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Labelling theory.docx

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Social Science
SOSC 2650
Anita Lam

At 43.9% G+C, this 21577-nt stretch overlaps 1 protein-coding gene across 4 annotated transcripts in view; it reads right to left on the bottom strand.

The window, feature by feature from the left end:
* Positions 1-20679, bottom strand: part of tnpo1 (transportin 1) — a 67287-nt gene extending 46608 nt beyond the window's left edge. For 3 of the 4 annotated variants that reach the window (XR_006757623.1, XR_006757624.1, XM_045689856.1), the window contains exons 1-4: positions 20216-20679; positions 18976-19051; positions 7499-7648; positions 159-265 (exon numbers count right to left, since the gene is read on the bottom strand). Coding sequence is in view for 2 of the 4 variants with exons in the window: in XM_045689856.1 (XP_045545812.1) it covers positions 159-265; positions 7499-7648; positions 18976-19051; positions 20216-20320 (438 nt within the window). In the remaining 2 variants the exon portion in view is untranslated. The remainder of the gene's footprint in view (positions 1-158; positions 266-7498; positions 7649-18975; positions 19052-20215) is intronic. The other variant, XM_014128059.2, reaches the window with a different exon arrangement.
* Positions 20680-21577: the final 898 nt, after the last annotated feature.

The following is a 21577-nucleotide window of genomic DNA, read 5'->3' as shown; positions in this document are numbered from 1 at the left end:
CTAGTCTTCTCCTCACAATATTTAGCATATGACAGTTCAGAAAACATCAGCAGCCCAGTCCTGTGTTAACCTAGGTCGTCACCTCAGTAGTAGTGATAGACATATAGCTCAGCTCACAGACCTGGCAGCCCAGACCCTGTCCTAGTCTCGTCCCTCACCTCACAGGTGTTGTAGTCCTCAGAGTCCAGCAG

November 28, 2013 Labeling Theory Lecture Overview 1) Brief recap 2) Labeling theory’s starting premises: social construction and symbolic interactionism 3) Howard Becker: Outsiders 4) Testing labeling theory 5) Policy Implications 1) Recap • Social process theories (social and psychological process) - Social learning: differentialAssociation theory, neutralization theory (what techniques you learn that helps you neutralize your moral values) - Socialization and creating social bonds: social control theory (process of creating social bonds; things that will tie you as an individual to society; assumes people who have attachments or involvements can hold conventional moral policing) - Labeling theory: social process of labeling *are not functionalist because they do not assume that societal idea is not given; any social and moral order is a given achievement*  Societal reaction to crime *Durkheim; whether an act was criminal or not*  Functionalists assume societal consensus us a given and naturally exits *we need crime and it is normal and a necessary feature; everyone agrees on what makes a collective conscious*  Conflict theorists assume that there are social, economic and political inequalities in society. Powerful social groups create and maintain a vision of moral and social order, which is imposed on less powerful social groups • Context of labeling theory: late 1960’s US - State experienced crisis of legitimacy - Government would help eliminate poverty; but the problem was he did not provide people with equal opportunities - Civil rights movements were policed quite brutally by government response. 2) Starting premises of labeling theory • Not cause of crime, but effects of deviant label *why does someone commit crime?**an explanation of what happens to people after they have been labeled a criminal; the effects of labels on a persons’self-image and their past* • It is a theory of deviance as imposed to crime; *all criminal acts are deviance but not all deviant acts are criminal* • Crime(acts that are unlawful) vs. deviance (acts that diverged from the social norms of society) • Recall: positivistic theories are scientific theories that assume a singular reality naturally exists *rejected the spiritualistic ideas of crime in favor of scientific investigation and imperial testing theories* • The reality is a given; assumption that crime naturally exits and criminals exist; this is in the general theory of crime - SomeActs and individuals are inherently criminal Social construction • There are not acts or people that are criminal; except acts and people are criminals because they have been labeled as such; crimes and criminals are socially constructed phenomena; they don’t exist but need to be made. • Crimes and criminals are socially constructed phenomena. They do not simply exist. They are made. • Different people = different realities • Reality is not a natural given. It needs to be constructed - E.g. police coding practices  Over the last 10 years, the san Francisco police department coded allAsians who were arrested as Chinese  Coding similarly to the labeling process; given a force that has implications down the road; has consequences and justify targeting on Chinese persons’, even though they do not follow this category  Coding works because the police perceive you as Chinese orAsian • There is no single, objective reality. Reality is a matter of perspective *when we’re talking about social constructions, we are talking about it changing over time* • What is criminal changes as the social context changes E.G. Crack Cocaine • 1980’s US: “crack epidemic and crack “babies” • Mother could pass on the crack that she uses to her children; this is her deviant behavior passed on to her children. • The only the people are deviant because they have been constructed by the media. • Represented by the media • Crack cocaine was constructed as highly dangerous & highly addicted drug* • American Federal Sentencing Guidelines (1986) • Crack would induce people to violence behavior - Crack cocaine: powder cocaine = 100:1 ratio *will determine the sentence that you will receive if you were convicted of the sell or possession of cocaine; you only need 1gram of crack cocaine to trigger the 5 year mandatory sentencing; in contrast the 5 year sentence would be 100 grams of powder cocaine* - 5 year mandatory sentence - What is the problem? Both crack cocaine and powder cocaine trigger the same side effect and are similar; the idea of the crack baby is disproportionate because crack addicted mothers don’t have crack born babies and they don’t end up having withdrawal symptoms Symbolic Interactionism • Holds that people communicate through symbols (e.g. gestures, signs, words, or images that represent something else) • People interpret symbolic gestures from other people and incorporate them into their own self-image *symbolic interactions = people communicate through symbols that stem for something else and people will interpret these symbolic interactions; this has a consequences because we interpret these gestures in our own self-image* • Reality is dependent on a person’s subjective interpretation of symbolic interactions. Their interpretation shapes future behavior. • Symbolic labels - Master status: deviant label comes to redefine the whole person.A social status that comes to primarily identify an individual and supersedes all other status positions • Labeling can lead to and help sustain chronic offending • When you see someone who is disabled you think of them as dangerous and crazy; and this is similar to a criminal • Start acting towards you based on your label; because of this situation; label theorist argue that it makes it harder for a criminal to conform and might push that person into a criminal career • Can occur in different scenarios 1) criminal records= criminal label; because the person can’t find legitimate employment he/she might find illegitimate means to make money = puts us on a path of strain theory,.2 ) this criminal behavior is damaging to our relationships; being excluded and you are left to bond with anti-social deviant behaviors = differential association theory. 3) labeling theory; after being labeled as criminal the offender might no longer see themselves as law-abiding people but rather criminals because they start internalizing the public’s perceptions Self-Concept • Looking-glass self: we see ourselves through the eyes of other people and incorporate their views into our self-concept *seeing ourselves through the eyes of other people is crucial for us; in those interactions those other people act like a mirror and they reflect back onto us a sense of who we are* 3) Howard Becker: Outsiders • The outsider is someone who deviates from group rules *deviance is not a disease or pathological behavior; - This person is not pathological • different from Lombroso; it is socially constructed and does not exist in someone; what it is according to beccer is the consequences of rules and sanctions to an individual’s by owners* • Social constru